Yet another thing: it was in these first years that I was considered for other positions, one which I wanted very much, because it was at Wellesley, so near Boston, but I was out-classed by another candidate who also had roots in New England and more important yet links to the Museum of Fine Arts. It wasn't just her connections, because she had published some very important things. On the other hand, even after two years in Athens, where I had made probably every social error possible for a bohemian Californian to make, ones that even in relatively classless California still could not in half a dozen years be eradicated to make up the difference between low-income working class and middle-income academia, though my friends and mentors had made considerable progress in that regard, I might have had a difficult time at Wellesley. The other position, which was offered and which with mixed feelings I turned down, was at a very large midwestern university, temptingly within reach of Chicago, but there was at least one person in the John Birch Society there, in Classics, people said, and the unending flatness and and absence of any kind of geographical, geological definition, was dismaying. The architecture seemed too stolid to me, though good; it hadn't Chicago flair. It was too far from the Mississippi River for that to capture my imagination, as it does in Louisiana, and I did NOT think that grain elevators were the Chartres of the midwest. So I remained in Eugene.

Friday, February 5, 2010

First years in Oregon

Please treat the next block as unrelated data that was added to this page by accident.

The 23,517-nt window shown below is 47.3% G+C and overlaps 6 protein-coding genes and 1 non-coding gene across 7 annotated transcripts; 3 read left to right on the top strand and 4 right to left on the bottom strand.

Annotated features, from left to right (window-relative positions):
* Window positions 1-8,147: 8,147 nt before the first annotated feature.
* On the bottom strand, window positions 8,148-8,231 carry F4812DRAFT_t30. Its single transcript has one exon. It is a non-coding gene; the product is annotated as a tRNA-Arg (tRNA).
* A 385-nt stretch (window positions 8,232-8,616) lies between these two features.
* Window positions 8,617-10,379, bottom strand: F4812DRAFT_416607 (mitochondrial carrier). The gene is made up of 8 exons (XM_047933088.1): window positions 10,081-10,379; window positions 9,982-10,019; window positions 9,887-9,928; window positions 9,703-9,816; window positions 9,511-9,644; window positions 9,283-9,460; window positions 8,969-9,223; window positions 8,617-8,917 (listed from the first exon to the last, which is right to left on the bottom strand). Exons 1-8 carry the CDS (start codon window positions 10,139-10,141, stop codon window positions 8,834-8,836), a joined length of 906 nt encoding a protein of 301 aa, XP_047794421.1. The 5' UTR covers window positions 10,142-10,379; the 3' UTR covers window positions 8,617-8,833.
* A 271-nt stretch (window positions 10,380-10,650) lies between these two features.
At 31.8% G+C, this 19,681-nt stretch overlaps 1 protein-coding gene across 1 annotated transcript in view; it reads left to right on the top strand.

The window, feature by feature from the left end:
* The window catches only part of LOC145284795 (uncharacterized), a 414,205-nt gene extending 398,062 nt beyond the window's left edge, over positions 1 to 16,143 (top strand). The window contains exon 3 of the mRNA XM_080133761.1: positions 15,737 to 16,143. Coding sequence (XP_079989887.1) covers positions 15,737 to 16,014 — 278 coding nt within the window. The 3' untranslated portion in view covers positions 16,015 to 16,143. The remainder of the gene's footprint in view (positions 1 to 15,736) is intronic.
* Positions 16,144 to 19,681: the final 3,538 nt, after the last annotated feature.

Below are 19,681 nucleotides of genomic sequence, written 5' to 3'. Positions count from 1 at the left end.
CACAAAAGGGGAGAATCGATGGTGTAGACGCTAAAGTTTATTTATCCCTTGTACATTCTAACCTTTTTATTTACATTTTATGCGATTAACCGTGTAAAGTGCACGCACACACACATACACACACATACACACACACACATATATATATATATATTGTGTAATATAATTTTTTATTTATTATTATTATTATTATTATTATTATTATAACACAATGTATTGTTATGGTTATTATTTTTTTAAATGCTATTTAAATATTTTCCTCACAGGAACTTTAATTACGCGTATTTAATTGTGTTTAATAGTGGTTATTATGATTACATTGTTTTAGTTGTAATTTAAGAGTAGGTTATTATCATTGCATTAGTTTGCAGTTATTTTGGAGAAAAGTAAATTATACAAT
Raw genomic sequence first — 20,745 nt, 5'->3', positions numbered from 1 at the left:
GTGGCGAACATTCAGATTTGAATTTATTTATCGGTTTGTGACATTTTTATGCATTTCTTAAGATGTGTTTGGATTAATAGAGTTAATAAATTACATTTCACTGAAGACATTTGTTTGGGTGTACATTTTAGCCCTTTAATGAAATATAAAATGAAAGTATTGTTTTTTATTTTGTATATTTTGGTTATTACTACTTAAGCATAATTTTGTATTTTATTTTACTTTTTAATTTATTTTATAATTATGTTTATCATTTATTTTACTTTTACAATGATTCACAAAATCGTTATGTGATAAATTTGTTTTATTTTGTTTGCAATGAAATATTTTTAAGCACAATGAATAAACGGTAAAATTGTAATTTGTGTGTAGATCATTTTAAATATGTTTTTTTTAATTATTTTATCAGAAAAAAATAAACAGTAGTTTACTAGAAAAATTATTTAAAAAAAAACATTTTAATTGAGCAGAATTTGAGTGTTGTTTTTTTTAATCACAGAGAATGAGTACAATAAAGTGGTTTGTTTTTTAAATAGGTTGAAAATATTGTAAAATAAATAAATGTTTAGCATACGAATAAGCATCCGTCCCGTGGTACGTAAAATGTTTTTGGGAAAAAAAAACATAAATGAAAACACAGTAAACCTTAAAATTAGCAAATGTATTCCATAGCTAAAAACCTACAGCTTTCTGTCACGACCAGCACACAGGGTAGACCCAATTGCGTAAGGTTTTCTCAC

Beyond finding an apartment and getting a kitten, I've been trying to give coherence to memories that are as brief and discreet as 30-second videos posted on line. Succinctly stated, I have a very weak sense of my personal identity in this new place, in a new status. It is a pity that I didn't take pictures of the old parts of the campus or of block after block of 11th Ave. between campus and downtown. Or, for that matter of my office space, which I shared with Edith Kramer. This was in the old part of Architecture and Allied Arts, on the upper floor. In the Office on the ground floor tests and instructional materials were typed and run off for us on a ditto machine or mimeograph. Purple ditto was easier to control, because one could draw diagrams to include without using a tool somewhat like a bad-tempered burin to draw on the A B Dick green film that wrapped around the drum of the mimeograph machine. The green film tore very easily, and the liquid used to make corrections didn't work very well. The secretaries would do the typing for us, but they had trouble with even the most conventional and careful handwriting, so one had to give them typed copy to work from. I had been spoiled by the wonderfully capable secretarial staff at Berkeley, who never would have typed H for a Ms. tt, in, for instance, a word like 'attitude'. At UO, some of them even doubted what we typed for them in the case of words they didn't know, especially proper nouns. 'Hittite', for example, tempted their worst instincts sorely, repeatedly. Of course the time would come in the 1980s when typing up course materials was not to be asked of the office staff at all, when the faculty were given Macs with a generous 750 MB of hard drive and a handy 3.5" floppy slot and expected to do all clerical work except for letters for themselves. But my first years were a full generation before the first Macs. The great thing was to have one's own Hermes portable typewriter, with its round o and e font. The Xerox machine was very new and incapable of copying solid black areas; the copy also came off if rubbed and for some time, therefore, was not acceptable for second and third copies of theses. Of Thermofax the less said the better. And both of these were expensive, each page costing twice as much as a first-class postage stamp. I was 28 years old when I began as an assistant professor. What technology there was was expensive on $6,800 per annum, but rent and food were cheap. At the cafeteria in the Student Union I got 45¢ entreees and 10¢ or 15¢ vegetable sides; coffee was 5¢—not because it was weak Oregon coffee, but because (as at Berkeley at a cafeteria) that was the price.